Great Opening Lines

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The Telegraph’s top 30 opening lines

Following on from last week’s post on how to write your first page, here is a link to the Telegraph’s 30 greatest opening lines in literature. It really is worth looking at them, to see whether you agree that they’re great or not and to think about why they made the list. They haven’t included my favourite opening line of all time though. Mine is from The War of the Worlds, written by HG Wells:

No one would have believed in the last years of the nineteenth century that this world was being watched keenly and closely by intelligences greater than man’s and yet as mortal as his own; that as men busied themselves about their various concerns they were scrutinised and studied, perhaps almost as narrowly as a man with a microscope might scrutinise the transient creatures that swarm and multiply in a drop of water.

I love this opening so much. I love that straight away you know you’re reading science-fiction, you know the story is going to be about aliens and the voice comes across really strong to set the tone for the rest of the book. The idea of humans being studied without being known is introduced quickly, making the reader feel a little on edge, and I think that’s great. To me it’s a strong start to an even stronger novel, and it’s a standard I look for in opening lines when starting to read any new book.

Is there a book opening that you really love? Or do you disagree with any of the openings given in the Telegraph’s top 30? Let us know in the comments below.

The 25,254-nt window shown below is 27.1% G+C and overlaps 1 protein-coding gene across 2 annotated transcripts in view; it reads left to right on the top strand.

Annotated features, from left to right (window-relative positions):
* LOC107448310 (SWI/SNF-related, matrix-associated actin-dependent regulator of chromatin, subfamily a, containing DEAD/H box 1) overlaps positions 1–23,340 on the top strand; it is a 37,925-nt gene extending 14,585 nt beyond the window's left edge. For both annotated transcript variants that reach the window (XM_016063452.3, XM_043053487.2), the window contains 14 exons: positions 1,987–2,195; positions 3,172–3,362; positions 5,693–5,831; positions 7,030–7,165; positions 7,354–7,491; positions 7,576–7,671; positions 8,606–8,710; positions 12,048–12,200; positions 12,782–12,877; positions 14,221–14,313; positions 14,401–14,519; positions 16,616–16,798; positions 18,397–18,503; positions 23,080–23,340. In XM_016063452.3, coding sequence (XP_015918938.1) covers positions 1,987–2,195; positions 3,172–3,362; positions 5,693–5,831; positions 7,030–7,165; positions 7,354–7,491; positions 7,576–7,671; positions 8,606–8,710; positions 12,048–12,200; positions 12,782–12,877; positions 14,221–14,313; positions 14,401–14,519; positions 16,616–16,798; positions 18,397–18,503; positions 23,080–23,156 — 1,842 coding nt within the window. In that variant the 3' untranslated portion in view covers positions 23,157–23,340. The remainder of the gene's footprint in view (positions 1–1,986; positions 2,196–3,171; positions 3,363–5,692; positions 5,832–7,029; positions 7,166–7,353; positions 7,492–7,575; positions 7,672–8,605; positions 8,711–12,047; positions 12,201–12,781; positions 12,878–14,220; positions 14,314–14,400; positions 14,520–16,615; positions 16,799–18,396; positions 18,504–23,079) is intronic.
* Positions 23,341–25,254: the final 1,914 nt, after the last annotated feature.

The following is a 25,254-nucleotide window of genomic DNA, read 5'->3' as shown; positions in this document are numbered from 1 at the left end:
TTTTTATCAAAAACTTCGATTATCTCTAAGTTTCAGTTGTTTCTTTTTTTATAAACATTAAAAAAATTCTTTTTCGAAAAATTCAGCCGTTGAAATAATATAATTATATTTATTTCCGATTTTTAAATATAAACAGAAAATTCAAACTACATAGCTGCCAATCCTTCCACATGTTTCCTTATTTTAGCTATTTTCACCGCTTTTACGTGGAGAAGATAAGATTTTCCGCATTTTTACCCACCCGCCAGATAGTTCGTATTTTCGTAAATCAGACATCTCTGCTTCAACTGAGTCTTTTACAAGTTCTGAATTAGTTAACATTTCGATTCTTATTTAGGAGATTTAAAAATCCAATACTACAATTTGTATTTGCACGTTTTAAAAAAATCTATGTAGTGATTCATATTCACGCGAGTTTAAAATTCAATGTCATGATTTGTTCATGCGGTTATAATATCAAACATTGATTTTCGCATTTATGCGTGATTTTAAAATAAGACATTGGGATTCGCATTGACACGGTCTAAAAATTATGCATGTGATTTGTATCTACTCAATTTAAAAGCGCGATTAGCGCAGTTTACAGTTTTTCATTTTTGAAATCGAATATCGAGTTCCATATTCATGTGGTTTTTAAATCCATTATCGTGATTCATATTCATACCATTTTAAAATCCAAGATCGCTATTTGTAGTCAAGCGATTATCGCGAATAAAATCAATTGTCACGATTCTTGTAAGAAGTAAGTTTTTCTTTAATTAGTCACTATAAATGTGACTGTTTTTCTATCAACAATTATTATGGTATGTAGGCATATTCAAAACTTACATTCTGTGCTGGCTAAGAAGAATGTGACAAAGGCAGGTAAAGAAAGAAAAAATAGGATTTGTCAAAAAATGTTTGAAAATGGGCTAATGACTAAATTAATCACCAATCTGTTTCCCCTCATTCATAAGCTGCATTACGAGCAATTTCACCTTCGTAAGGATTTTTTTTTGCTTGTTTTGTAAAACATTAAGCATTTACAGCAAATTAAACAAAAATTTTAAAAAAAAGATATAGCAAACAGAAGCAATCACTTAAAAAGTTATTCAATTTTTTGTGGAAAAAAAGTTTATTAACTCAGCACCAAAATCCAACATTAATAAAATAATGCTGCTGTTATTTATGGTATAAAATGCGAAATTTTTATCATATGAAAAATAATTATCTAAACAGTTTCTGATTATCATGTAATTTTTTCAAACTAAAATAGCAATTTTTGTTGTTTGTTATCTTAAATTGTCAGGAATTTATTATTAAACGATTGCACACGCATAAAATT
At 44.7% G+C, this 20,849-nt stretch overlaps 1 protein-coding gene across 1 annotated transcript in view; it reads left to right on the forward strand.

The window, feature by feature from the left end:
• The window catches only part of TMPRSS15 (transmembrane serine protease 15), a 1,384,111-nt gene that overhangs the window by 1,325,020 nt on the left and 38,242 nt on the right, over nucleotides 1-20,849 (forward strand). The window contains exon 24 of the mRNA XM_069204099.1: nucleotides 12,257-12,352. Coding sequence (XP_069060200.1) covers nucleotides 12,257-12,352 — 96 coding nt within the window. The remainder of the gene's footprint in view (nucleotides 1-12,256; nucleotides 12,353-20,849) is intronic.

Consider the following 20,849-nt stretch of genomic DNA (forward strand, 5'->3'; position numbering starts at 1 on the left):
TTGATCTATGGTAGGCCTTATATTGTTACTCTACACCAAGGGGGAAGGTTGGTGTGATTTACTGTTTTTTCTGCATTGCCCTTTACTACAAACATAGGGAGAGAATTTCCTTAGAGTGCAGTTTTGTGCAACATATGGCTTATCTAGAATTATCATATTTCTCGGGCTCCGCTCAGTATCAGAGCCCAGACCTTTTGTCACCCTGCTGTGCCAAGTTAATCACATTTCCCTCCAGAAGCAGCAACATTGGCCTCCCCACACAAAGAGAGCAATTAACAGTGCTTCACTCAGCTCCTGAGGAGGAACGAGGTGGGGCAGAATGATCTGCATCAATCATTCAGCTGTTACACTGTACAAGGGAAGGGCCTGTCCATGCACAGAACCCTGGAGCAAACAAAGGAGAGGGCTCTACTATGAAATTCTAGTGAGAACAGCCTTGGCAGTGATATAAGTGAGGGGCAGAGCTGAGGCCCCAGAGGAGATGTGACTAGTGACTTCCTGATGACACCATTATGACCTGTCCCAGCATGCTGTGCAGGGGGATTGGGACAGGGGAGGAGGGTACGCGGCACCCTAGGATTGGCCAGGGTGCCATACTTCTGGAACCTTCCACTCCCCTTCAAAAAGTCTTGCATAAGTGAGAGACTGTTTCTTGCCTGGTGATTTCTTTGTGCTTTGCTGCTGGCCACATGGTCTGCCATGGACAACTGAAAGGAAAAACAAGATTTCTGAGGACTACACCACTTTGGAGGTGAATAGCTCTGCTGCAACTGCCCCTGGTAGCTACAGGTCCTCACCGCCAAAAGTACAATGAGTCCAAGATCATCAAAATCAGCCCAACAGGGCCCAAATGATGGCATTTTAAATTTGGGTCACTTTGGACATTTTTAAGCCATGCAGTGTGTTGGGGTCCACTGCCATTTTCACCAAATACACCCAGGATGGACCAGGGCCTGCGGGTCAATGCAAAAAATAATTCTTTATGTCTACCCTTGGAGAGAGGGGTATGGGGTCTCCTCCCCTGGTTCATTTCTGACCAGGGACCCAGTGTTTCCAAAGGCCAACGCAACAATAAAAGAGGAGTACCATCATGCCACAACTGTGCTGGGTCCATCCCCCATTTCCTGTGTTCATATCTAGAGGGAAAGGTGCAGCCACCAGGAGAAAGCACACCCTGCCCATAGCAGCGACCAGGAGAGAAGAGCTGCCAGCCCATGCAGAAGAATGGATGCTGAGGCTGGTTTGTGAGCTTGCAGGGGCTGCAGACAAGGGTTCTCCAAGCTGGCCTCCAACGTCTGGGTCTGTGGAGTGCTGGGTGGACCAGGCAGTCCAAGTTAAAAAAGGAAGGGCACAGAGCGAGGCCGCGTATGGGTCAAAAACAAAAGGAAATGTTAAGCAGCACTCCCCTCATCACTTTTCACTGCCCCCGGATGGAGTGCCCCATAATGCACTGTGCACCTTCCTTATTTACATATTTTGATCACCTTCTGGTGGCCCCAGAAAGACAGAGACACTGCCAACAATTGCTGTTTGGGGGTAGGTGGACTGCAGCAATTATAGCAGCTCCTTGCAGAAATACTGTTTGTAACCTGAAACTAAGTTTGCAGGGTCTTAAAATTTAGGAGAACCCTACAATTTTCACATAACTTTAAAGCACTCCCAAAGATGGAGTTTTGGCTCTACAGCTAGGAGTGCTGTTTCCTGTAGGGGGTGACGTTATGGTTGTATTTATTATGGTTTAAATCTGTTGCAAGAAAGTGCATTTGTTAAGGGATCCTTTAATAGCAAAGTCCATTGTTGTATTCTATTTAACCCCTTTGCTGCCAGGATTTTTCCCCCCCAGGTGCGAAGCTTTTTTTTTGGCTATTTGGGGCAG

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One thought on “Great Opening Lines

  1. K J says:

    My favourite opening line, that I can currently recall off the top of my head, is from ‘Rebecca’ by Daphne du Maurier. ”
    “Last night I dreamt I went to Manderley again.” It’s obvious it’s going to be some form of drama and have some sort of mystery from the first line. It’s quite simple but when you think about each work it opens up more questions. Again – why is she not there now? Is this a good or a bad dream? Is it recurring? What is Manderley? What happened that was so significant that you would dream of it? etc.

    I think I like very simple first lines more than complex ones but that’s just a personal choice. However I agree all first lines should hook you in and make you want to read on whether it just sounds interesting, poetic or there is a question to answer.

    🙂

    Like

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